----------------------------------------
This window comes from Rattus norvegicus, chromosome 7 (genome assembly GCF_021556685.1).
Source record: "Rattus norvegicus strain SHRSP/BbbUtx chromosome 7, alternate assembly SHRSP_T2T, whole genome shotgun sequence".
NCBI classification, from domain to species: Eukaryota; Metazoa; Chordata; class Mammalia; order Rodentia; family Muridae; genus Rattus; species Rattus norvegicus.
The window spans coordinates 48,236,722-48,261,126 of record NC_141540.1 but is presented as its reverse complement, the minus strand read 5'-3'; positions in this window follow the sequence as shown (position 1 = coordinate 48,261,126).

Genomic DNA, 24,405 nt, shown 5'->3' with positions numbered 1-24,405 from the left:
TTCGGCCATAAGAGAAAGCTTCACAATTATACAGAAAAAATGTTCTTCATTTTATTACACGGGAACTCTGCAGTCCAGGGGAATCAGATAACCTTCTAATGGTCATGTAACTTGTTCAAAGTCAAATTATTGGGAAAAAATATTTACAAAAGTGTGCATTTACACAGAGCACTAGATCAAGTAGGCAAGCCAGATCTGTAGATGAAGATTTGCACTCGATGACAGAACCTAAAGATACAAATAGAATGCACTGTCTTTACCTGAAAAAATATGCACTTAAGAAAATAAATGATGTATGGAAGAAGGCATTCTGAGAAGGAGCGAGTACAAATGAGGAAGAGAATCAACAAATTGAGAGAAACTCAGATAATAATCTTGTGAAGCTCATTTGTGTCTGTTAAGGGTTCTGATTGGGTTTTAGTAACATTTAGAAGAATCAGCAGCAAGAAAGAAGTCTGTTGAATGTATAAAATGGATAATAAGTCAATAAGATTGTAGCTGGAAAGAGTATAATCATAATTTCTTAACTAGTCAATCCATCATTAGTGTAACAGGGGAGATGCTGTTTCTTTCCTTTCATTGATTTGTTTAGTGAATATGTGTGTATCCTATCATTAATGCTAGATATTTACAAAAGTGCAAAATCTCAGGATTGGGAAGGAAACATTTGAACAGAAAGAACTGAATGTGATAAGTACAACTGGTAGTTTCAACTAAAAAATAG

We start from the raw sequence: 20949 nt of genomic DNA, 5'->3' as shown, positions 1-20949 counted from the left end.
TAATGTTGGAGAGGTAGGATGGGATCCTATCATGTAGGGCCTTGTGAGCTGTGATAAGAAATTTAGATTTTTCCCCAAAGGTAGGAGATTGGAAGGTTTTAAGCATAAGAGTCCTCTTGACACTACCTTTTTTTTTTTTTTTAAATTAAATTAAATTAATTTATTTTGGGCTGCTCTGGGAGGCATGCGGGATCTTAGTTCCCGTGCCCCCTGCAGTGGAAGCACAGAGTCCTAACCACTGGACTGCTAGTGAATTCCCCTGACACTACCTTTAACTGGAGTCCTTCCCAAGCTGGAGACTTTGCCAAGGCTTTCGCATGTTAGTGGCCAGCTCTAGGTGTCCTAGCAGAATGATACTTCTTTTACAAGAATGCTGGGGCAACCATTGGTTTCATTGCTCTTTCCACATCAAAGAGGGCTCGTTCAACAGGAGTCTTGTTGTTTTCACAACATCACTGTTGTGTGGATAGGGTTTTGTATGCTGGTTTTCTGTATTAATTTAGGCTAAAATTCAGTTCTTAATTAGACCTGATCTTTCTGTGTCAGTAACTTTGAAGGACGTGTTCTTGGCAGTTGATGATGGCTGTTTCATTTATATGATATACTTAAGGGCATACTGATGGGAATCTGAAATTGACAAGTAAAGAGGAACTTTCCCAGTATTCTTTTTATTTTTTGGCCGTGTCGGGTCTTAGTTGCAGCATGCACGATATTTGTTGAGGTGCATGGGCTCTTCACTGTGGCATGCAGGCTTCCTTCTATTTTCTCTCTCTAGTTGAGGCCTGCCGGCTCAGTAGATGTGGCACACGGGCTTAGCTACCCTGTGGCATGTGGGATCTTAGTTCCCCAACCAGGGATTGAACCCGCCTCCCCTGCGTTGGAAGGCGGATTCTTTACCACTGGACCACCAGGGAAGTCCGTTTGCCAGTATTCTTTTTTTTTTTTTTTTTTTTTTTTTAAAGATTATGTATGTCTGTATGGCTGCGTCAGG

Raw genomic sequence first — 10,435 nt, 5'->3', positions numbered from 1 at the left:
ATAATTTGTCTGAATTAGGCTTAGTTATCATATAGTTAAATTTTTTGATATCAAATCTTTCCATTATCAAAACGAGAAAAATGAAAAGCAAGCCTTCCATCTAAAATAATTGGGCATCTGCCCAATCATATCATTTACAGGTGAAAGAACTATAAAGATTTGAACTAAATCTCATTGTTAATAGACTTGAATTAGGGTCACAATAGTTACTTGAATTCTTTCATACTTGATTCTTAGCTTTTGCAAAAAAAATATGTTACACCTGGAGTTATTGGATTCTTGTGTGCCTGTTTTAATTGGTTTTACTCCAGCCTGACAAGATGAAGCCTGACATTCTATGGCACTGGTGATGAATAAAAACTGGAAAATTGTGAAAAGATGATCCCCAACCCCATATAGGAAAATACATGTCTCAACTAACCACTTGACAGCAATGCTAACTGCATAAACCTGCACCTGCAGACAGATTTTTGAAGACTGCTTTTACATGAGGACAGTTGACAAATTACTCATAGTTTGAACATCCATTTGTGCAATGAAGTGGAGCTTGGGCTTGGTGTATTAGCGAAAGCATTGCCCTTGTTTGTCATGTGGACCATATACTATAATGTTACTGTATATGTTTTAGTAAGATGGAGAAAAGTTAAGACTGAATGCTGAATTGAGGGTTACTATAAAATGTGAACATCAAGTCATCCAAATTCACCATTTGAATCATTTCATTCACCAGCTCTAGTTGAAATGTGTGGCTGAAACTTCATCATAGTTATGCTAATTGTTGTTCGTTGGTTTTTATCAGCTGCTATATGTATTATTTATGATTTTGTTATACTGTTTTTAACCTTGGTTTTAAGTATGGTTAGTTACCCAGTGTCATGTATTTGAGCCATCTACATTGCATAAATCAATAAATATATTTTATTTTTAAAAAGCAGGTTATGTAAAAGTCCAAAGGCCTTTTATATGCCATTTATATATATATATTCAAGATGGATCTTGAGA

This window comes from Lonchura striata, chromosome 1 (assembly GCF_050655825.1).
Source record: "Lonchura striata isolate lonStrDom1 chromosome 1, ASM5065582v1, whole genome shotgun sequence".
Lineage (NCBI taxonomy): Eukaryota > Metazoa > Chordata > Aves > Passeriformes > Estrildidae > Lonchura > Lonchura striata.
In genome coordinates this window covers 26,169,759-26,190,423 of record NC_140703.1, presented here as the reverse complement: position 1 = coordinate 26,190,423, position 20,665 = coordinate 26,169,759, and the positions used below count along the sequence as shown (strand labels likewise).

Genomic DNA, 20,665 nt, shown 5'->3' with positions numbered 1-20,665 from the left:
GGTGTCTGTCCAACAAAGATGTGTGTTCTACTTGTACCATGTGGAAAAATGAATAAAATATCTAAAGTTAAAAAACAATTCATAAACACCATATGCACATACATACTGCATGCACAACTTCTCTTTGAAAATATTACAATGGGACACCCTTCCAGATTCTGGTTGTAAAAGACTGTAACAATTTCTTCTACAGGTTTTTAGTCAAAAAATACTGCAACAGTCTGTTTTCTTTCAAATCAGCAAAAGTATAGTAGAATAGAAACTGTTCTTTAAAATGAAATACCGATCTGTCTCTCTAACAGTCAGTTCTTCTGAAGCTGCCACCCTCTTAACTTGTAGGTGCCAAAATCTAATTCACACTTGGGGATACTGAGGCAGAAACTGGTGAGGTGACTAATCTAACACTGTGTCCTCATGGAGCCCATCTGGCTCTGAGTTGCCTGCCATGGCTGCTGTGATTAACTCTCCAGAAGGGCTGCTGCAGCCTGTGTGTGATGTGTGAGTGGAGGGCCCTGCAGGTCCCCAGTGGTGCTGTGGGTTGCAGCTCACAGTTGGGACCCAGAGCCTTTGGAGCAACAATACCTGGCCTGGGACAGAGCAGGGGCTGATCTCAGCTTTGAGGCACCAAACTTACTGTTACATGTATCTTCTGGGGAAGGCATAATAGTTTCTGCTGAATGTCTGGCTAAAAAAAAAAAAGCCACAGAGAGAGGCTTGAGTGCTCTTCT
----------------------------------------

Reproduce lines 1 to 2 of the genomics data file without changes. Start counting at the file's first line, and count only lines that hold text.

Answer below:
This window comes from Rattus norvegicus, chromosome 7 (genome assembly GCF_021556685.1).
Source record: "Rattus norvegicus strain SHRSP/BbbUtx chromosome 7, alternate assembly SHRSP_T2T, whole genome shotgun sequence".